First principles calculations have been performed to energetically investigate the helium cluster nucleation, formation and growth behavior in the nano-structured ferritic alloy 14YWT. The helium displays strong affinity to the oxygen:vacancy (O:Vac) pair. By investigating various local environments of the vacancy, we find that the energy cost for He cluster growth increases with the appearance of solutes in the reference unit. He atom tends to join the He cluster in the directions away from the solute atoms. Meanwhile, the He cluster tends to expand in the directions away from the solute atoms. A growth criterion is proposed based on the elastic instability strain of the perfect iron lattice in order to determine the maximum number of He atoms at the vacancy site. We find that up to seven He atoms can be trapped at a single vacancy. However, it is reduced to five if the vacancy is pre-occupied by an oxygen atom. Furthermore, the solute atoms within nanoclusters, such as Ti and Y, will greatly limit the growth of the He cluster. A migration energy barrier study is performed to discuss the reduced mobility of the He atom/He cluster in 14YWT. Full article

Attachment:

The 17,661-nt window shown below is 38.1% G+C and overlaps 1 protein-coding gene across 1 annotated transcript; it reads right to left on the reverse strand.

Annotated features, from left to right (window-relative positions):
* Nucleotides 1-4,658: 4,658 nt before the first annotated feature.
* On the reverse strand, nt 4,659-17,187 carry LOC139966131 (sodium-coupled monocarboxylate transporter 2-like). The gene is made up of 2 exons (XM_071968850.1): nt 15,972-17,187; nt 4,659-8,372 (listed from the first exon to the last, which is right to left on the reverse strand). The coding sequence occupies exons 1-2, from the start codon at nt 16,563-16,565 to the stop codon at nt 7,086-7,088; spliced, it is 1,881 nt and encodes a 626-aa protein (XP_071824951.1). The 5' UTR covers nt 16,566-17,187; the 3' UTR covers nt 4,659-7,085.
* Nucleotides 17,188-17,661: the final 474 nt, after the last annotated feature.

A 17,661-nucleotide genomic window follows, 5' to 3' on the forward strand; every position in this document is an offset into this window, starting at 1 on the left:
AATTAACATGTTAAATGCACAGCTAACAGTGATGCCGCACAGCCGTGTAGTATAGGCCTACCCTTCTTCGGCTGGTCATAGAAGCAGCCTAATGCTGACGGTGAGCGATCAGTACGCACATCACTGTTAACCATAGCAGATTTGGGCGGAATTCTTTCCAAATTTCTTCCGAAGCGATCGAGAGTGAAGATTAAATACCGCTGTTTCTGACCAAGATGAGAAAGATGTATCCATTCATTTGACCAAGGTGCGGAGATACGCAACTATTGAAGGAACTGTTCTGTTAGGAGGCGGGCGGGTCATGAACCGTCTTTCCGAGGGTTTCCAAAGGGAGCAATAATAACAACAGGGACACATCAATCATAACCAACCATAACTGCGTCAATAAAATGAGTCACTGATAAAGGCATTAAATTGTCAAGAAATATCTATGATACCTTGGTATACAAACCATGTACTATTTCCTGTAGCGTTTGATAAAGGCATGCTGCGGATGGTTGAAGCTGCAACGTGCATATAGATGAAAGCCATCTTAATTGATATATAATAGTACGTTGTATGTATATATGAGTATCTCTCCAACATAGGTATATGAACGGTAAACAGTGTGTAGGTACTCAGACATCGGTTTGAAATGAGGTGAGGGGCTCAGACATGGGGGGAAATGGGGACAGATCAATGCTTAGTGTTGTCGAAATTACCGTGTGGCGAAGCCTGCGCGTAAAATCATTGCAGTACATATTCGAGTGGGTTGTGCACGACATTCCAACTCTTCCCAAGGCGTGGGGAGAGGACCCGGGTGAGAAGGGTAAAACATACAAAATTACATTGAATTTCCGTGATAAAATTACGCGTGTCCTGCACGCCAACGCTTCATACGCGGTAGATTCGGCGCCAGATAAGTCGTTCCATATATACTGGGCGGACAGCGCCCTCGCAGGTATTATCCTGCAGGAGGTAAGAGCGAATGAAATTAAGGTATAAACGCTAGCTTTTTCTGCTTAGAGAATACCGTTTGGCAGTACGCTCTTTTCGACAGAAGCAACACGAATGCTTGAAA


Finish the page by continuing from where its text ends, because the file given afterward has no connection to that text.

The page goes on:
(This article belongs to the Special Issue Nuclear Materials 2015)
Open AccessArticle Investigation of High-Energy Ion-Irradiated MA957 Using Synchrotron Radiation under In-Situ Tension
Materials 2016, 9(1), 15; doi:10.3390/ma9010015
Received: 31 October 2015 / Revised: 18 December 2015 / Accepted: 24 December 2015 / Published: 2 January 2016
Cited by 4 | PDF Full-text (2943 KB) | HTML Full-text | XML Full-text
Abstract
In this study, an MA957 oxide dispersion-strengthened (ODS) alloy was irradiated with high-energy ions in the Argonne Tandem Linac Accelerator System. Fe ions at an energy of 84 MeV bombarded MA957 tensile specimens, creating a damage region ~7.5 μm in depth; the peak
[...] Read more.